Anyhow, inexplicably, Bill decided I was worthy of a tour of his stomping grounds, and swept me up into the elevator marked "PRESS ONLY." He proceeded to take me up to the press box, which is located at the topmost part of the grandstand, where I was blown away by the posh view of the sprawling track. He then began introducing me to every other person in the room, from Dan Liebman, the editor-in-chief of The Blood-Horse magazine, to Tim Layden, the Sports Illustrated writer who penned the recent cover story of Mine That Bird's Kentucky Derby victory, "Did that really happen?" What made me really feel humbled is that he introduced me to Liebman as "An up-and-coming equine photographer" and had him give me his business card to submit my pictures to. While I didn't know the first thing to say to Liebman, except for "Thank you, I love your magazine" (LAME, I know), I found some sort of words to put together to gush to Layden over his article.

Bill showed me what he called his favorite thing in the press box, a complete collection of American Racing Manuals. Inside each is a complete racing record of all the noteworthy horses, Eclipse winners, you have it. I told him that's what I needed to answer The Blood-Horse's And They're Off! trivia question about Carry Back (which I guessed right, but didn't win the drawing of, thankyouverymuch). Bill is fascinated with statistics and numbers, a regular fiend of trivia. Go figure, if you've read his Bible on Secretariat, that's a given.

I asked him when would be a good time to cross the track to see Ruffian's grave in the infield, and he directed me to go before the races started tomorrow. I could tell he respected the fact I wanted to see it up close, but this day, he didn't seem like he wanted to revisit her story much. He did reveal to me the press box was where he watched Secretariat's Belmont, and how after the race was over, he was running down the stairs, shouting to one of Big Red's naysayers, "I told you he could go over a mile and a quarter!" What a view that must've been of those long 31-lengths; the best view in the house, really.

We were up in the press box for hours, watching races proceed beneath us and talking, among other things, about the historical fiction Civil War book he wanted to write, Barack Obama's mark on Washington D.C., and how he wished the person who instigated torture to P.O.W's would be revealed. This is the sort of conversation that crops up once you run out of horse racing anecdotes. Bill Nack has a lot of convictions about politics, and a good head on his shoulders when speaking about it. He also admitted he was often yelled at by his wife for throwing things at the TV, like when Bush and Co. said they probably made a mistake for invading Iraq.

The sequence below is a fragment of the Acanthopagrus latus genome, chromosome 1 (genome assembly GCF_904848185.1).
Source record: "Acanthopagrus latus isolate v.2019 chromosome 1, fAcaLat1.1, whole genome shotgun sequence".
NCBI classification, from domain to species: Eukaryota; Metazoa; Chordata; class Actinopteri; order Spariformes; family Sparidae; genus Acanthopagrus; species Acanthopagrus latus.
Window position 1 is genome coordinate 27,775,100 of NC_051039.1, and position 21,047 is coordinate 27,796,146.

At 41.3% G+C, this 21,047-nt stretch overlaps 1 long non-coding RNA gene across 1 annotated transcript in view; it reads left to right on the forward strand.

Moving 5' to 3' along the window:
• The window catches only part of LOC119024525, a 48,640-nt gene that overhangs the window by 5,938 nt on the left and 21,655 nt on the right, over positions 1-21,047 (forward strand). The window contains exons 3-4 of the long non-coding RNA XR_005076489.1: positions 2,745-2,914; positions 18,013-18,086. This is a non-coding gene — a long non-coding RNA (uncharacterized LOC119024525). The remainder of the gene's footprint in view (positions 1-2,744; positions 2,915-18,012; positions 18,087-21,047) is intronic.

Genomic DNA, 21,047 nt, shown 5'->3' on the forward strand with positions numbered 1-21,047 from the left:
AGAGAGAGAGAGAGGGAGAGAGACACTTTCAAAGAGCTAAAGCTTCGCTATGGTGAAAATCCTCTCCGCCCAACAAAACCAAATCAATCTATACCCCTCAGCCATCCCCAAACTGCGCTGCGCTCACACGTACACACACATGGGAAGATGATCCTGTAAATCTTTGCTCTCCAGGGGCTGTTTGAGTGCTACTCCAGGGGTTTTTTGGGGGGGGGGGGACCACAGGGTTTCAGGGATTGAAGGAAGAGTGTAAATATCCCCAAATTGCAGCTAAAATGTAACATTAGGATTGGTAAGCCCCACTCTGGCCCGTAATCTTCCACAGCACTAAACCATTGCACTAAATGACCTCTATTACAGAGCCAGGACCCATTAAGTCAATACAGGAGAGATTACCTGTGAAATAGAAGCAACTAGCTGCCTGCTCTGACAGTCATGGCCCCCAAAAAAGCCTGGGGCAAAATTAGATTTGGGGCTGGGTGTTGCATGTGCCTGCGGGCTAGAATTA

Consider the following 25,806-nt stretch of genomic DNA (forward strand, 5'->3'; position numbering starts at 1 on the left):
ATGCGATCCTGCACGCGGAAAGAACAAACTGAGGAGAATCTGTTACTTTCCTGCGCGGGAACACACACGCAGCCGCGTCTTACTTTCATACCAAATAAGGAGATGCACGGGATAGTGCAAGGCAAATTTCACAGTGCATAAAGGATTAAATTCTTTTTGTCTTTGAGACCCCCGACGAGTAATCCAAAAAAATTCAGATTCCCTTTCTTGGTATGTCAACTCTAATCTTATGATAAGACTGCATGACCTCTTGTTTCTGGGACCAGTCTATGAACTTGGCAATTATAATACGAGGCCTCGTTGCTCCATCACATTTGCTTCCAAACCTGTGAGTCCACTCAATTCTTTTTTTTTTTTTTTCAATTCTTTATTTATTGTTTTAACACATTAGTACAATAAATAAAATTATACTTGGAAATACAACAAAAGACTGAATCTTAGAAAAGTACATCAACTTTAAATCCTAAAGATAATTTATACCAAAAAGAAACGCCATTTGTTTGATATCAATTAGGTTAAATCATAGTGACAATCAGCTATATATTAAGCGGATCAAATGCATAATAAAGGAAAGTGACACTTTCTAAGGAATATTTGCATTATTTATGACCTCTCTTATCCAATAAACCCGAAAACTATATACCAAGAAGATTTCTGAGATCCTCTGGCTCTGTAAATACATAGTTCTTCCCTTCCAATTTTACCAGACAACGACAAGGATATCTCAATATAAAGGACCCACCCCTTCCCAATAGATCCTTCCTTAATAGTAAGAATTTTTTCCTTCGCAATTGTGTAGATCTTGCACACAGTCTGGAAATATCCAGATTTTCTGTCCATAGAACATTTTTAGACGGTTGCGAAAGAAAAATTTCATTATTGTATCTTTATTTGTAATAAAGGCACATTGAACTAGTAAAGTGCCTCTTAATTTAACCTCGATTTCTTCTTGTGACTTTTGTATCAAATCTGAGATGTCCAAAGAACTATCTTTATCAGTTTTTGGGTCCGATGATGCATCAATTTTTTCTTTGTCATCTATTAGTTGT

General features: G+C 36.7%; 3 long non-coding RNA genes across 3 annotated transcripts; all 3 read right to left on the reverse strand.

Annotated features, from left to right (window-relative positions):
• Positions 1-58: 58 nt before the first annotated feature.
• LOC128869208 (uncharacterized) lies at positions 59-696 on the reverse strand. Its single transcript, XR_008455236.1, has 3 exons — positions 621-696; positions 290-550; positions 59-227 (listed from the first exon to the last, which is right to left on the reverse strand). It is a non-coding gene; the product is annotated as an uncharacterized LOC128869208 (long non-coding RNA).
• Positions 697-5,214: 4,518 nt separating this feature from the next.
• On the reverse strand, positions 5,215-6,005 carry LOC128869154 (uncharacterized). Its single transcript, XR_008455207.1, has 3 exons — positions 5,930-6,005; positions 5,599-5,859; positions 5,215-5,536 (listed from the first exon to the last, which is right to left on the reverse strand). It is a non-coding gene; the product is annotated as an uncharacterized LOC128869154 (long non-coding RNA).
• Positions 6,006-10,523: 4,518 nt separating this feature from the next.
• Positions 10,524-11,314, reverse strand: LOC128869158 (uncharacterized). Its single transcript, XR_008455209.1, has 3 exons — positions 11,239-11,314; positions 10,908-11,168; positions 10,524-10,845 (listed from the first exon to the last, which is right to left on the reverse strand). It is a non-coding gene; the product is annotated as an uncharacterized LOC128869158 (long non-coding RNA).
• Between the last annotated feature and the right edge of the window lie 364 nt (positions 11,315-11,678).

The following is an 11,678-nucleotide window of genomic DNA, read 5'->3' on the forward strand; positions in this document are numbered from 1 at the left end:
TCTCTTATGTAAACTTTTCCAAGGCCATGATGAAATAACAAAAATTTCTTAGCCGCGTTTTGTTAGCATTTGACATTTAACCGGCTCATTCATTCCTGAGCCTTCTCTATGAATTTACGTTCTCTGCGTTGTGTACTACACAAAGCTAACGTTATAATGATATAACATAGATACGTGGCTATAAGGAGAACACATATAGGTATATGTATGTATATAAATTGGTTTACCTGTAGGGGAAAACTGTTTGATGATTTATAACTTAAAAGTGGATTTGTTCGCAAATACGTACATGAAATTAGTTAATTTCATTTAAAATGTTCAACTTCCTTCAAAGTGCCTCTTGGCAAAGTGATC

On our way out of the press box, Bill introduced me to Jenny Kellner, an award-winning journalist and media specialist for NYRA. Though they never said how many years they've been friends, it's clear Bill and Jenny are very close. Bill said if we're not busy, we should join them for drinks at Waterzooi, a restaurant famous for mussels. How could I refuse?

After a hug and a kiss from Bill, I left Belmont Park that day feeling like I'd walked into some strange alien body, and it was all a dream. It was about to get a lot more surreal that night, when "some people getting together" ended up being an intimate dinner with Bill, Jenny, her husband, my husband, and I, sharing mussels, mozzerella, and a mousse over talk about the business, Cormac McCarthy, the AP, F. Scott Fitzgerald, and Hunter S. Thompson.

The highlight of the night was Bill's precise recitation of the last page of The Great Gatsby while we sat around the half moon-shaped table and ogled in reverie. You see moments like this in the movies and say to yourself, "Nobody does that. That never happens in real life." By God, it does when you're surrounded by award-winning authors who knew legends of literature. Hunter S. Thompson actually typed out Gatsby's novel to learn how to form beautiful sentences. Bill told us a story about Hunter's sense of humor, how he found ridiculousness, black comedy in moments that were supposed to be serious and foundation-shaking; he also told us about the mounds of drugs he would take and barely seem affected by them. Of course, Hunter opperated on drugs, so it's possible nobody ever knew what he was like when he was off them.

I found out that Jenny was the person who was looking to buy my picture of Curlin I took in last year's Stephen Foster. Strange how things come full circle. At the time, I had been credentialed by nobody and had no idea what to tell the intern who asked me how much I wanted for the photo to run in an ad in the Daily Racing Form. In desperation, I had contacted Charles Pravata, a photographer I have deep respect for I knew through Flickr. He told me he would charge no less than $200 for three-day usage in print, so that's what I asked for. Obviously, that price was too high for NYRA. Jenny said their going rate for one photo is $100. Damn. The sad thing is, I'd told the intern I'd negotiate, but being an intern, the kid obviously didn't know what that meant and the deal never happened. Jenny and Bill exchanged a glance at this. In this moment, I suddenly felt like in a way, I belonged.

The night ended late for me, who was barely getting by on my measely four hours sleep, but I could've stayed for hours more with that great conversation. I discovered Bill likes wine, and one of his rules for drinking is to never drink alone, or while he's working. He was disapproving of my un-alcoholic beverage that night, but he was gentlemanly about it and didn't pressure me about it. They gave me a second chance to redeem my faux pas the next night: Jenny invited us to the press party on Belmont eve.

I found myself once more asking myself the phrase that would become the mantra of the trip, "How did I get here?"